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Expediting Prosecution: Comparing Track 1 Prioritized Examination, Accelerated Examination, the Patent Prosecution Highway, and Petitions to Make Special Based on Age 

Track 1 examination appears to be significantly faster on average than the USPTO’s other programs for expediting examination. Surprisingly, and especially for small entity applicants, prosecuting a Track 1 application may cost less than prosecuting an AE application even accounting for the large fee for participating in the Track 1 program.[1]  Read below for more details.

The USPTO’s new Track 1 Prioritized Examination program allows an applicant to reach final disposition (allowance, final rejection, abandonment) within 12 months of filing. To qualify for this program, an applicant must file a simple, one-page petition and a $4800 petition fee ($2400 for small entities). According to the USPTO’s Track 1 website, the current pendency to final disposition is just over 5 months.[2]  But how does Track 1 compare to the USPTO’s other programs for expediting examination?

Right now, the USPTO offers three other programs for expediting examination of utility applications: Accelerated Examination (AE), the Patent Prosecution Highway (PPH), and Petitions to Make Special based on an applicant’s age or health. Like Track 1, AE’s goal is to reach final disposition within 12 months of filing. Unlike Track 1, an applicant pays only a nominal petitions fee, but must conduct a search and submit an accelerated examination support document characterizing the search results. The PPH, in contrast, does not require a fee or a support document; rather, the applicant files a PPH request based on an allowance or favorable search report from a corresponding foreign or PCT application (if necessary, the U.S. claims must be amended to “sufficiently correspond” to the allowable foreign claims.)  According to the USPTO, examination of a PPH case should begin about 2–3 months after the PPH request is granted.[3]  And unlike the Track 1 and AE petitions, which must be filed with the application, a PPH request can be filed any time before examination begins. Petitions to Make Special based on an applicant’s age or health are free, but apply only to those applicants older than 65 or in very poor health.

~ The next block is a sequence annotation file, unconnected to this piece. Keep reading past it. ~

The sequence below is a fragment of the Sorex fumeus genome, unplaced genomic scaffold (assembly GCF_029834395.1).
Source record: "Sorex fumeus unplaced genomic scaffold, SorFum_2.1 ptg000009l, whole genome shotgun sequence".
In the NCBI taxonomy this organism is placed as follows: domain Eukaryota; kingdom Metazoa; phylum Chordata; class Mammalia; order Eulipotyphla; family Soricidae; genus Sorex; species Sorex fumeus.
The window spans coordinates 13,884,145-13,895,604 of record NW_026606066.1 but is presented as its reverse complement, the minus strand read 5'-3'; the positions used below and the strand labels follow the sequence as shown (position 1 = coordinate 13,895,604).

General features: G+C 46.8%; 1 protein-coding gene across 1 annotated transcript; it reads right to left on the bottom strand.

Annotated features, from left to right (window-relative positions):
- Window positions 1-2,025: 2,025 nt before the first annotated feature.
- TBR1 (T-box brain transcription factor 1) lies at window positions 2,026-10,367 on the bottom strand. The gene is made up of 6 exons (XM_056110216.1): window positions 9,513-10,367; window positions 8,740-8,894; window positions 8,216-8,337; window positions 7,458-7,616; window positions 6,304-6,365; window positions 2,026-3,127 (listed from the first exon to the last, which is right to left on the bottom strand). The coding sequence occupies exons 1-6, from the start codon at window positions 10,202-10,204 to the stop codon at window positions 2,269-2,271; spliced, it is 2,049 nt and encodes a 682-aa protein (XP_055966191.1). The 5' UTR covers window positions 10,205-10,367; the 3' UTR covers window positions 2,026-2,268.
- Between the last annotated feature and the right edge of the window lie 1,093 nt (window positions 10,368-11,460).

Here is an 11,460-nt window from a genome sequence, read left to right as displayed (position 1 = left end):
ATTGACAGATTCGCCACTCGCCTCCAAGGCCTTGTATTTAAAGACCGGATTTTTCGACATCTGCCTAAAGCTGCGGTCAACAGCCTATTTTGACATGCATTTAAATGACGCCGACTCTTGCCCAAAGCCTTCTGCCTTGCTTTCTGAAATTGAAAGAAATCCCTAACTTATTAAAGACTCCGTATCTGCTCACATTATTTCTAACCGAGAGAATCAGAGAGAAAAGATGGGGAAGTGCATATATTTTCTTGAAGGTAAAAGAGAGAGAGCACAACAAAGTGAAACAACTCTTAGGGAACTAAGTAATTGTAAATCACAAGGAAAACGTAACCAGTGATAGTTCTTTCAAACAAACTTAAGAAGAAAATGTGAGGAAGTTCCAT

Which of these programs is the best?  To answer that question, approximately 350 applications filed in these programs since 2006 (the Track 1 applications date only from that program’s institution on September 26, 2011) were reviewed.  Then the average and median times from effective filing date to date of allowance for the allowed applications in our sample, plus the standard deviation in these times was determined as follows:

Days from Effective Filing Date to Allowance

Program

Mean

Median

Standard Deviation

Track 1 Prioritized Examination

 184

207

101

Accelerated Exam (AE)

 317

248

292

Patent Prosecution Highway (PPH)

 565

543

215

Petition to Make Special Based on Age

 806

675

575

As can be seen, the Track 1 applications were allowed on average 184 days after the application’s effective filing date, compared to 317 days for AE, 565 days for the PPH, and 806 days for applications made special based on an applicant’s age.[4] For reference, the average application pendency across non-expedited applications in 2011 was about 1240 days (1022 days when counting RCEs as new filings).[5] The data were clear: for the allowed applications in our sample, Track 1 was the fastest.

But that is not the whole story.  Despite its relatively high up-front cost, Track 1 applications may also be the least expensive to prosecute, especially for small entities.  To estimate prosecution costs, the mean number of office actions for the allowed applications in our sample was tabulated.  Multiplying the mean number of office actions by an estimated cost to the applicant for preparing and filing a response and adding the extra petition costs, if any, yields an “expectation cost” for each program.  The RCE costs  was not account for because there were less than 3 office actions, on average, per application in each program.